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oren

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Re: Tesla glory/failure
« Reply #2650 on: June 20, 2019, 08:21:14 PM »
Bob, here's the outlook section from Tesla's Q1 shareholder letter.
https://ir.tesla.com/static-files/b2218d34-fbee-4f1f-ac95-050eb29dd42f

Quote
OUTLOOK
Although we are driving towards higher internal goals, we reaffirm our prior guidance of 360,000 to 400,000 vehicle deliveries in 2019,
representing an increase of approximately 45% to 65% compared to 2018. Please note that vehicle production will be significantly higher
than deliveries, as it takes several weeks to transport cars from California to distant customers, especially in other countries, where they
must also be processed by customs. Deliveries, production and customer orders, which are all materially different, are often conflated
when analyzing Tesla.
If our Gigafactory Shanghai is able to reach volume production early in Q4 this year, we may be able to produce as many as 500,000
vehicles globally in 2019. This is an aggressive schedule, but it is what we are targeting. However, based on what we know today, being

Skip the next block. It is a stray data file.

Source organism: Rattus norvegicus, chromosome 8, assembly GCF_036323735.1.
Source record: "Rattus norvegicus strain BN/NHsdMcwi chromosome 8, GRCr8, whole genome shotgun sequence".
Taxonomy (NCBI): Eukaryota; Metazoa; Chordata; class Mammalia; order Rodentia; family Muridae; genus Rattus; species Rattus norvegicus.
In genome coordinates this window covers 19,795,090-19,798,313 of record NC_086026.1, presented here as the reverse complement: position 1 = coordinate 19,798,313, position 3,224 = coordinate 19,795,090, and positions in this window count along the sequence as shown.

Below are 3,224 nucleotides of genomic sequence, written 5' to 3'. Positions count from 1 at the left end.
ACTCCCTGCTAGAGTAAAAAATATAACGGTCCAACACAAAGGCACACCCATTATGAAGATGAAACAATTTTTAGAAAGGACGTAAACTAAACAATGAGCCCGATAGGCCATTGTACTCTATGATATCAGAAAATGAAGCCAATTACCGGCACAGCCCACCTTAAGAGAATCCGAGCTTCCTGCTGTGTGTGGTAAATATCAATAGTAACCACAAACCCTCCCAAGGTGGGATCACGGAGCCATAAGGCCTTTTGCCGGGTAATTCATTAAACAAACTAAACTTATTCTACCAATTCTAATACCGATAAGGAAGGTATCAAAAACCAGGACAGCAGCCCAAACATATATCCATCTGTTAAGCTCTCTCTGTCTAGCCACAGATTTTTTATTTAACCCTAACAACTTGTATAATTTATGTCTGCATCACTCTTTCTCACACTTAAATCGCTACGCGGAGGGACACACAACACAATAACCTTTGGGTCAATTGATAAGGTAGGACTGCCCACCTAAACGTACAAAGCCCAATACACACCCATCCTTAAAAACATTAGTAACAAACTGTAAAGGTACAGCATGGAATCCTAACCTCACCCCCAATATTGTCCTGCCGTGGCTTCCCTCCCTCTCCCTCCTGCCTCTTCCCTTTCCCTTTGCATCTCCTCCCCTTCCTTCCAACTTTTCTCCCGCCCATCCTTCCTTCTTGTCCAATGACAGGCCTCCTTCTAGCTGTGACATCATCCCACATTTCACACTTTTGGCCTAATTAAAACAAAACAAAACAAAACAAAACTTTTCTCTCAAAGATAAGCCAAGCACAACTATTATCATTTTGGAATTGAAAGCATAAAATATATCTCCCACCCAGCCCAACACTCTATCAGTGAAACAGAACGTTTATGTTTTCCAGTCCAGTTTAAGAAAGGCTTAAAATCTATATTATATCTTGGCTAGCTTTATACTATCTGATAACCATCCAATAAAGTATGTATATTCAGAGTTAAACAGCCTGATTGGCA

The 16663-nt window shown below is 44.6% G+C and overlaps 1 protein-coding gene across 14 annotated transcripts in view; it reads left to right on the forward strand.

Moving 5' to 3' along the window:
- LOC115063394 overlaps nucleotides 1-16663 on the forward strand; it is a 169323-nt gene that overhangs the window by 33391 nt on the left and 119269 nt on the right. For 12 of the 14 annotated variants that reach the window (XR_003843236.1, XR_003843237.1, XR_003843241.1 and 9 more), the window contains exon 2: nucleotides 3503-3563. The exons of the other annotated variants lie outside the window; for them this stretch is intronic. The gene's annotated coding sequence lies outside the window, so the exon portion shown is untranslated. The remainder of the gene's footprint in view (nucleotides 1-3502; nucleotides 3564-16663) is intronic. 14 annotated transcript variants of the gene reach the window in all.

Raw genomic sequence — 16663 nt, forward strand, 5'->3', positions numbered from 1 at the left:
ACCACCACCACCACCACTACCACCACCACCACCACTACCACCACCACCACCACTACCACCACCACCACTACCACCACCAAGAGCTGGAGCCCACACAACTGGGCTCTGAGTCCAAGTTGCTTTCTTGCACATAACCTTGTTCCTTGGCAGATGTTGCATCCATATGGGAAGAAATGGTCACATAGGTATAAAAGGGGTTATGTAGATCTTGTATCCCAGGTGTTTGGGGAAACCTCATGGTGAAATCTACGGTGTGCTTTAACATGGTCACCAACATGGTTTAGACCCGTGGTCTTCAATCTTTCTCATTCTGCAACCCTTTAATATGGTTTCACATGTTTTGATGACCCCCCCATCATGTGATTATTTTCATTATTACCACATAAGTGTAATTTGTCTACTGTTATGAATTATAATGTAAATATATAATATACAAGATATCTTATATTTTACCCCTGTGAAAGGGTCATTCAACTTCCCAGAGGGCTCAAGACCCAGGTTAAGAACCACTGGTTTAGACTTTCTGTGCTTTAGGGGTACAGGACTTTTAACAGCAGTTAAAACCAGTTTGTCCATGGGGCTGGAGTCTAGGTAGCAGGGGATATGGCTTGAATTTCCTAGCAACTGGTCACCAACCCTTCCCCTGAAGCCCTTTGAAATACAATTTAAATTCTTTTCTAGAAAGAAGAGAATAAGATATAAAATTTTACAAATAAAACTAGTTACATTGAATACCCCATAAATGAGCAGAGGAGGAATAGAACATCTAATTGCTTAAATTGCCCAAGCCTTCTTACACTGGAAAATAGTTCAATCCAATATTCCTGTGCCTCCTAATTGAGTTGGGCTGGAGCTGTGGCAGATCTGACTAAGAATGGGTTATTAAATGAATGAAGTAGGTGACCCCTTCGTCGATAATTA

able to produce over 500,000 vehicles globally in the 12-month period ending June 30, 2020 does appear very likely.
We continue to target a 25% non-GAAP gross margin on Model S, Model X and Model 3, depending on variant mix and option take rates
as our product offerings change.
In response to the operational challenges we experienced with international expansion in Q1, we are in the process of balancing our
regional vehicle builds throughout the quarter. This provides an opportunity for additional cost efficiencies in our factory, supply chain,
logistics operations and delivery centers.
With the recently announced product improvements on Model S and Model X, as well as continued expansion of Model 3 globally, we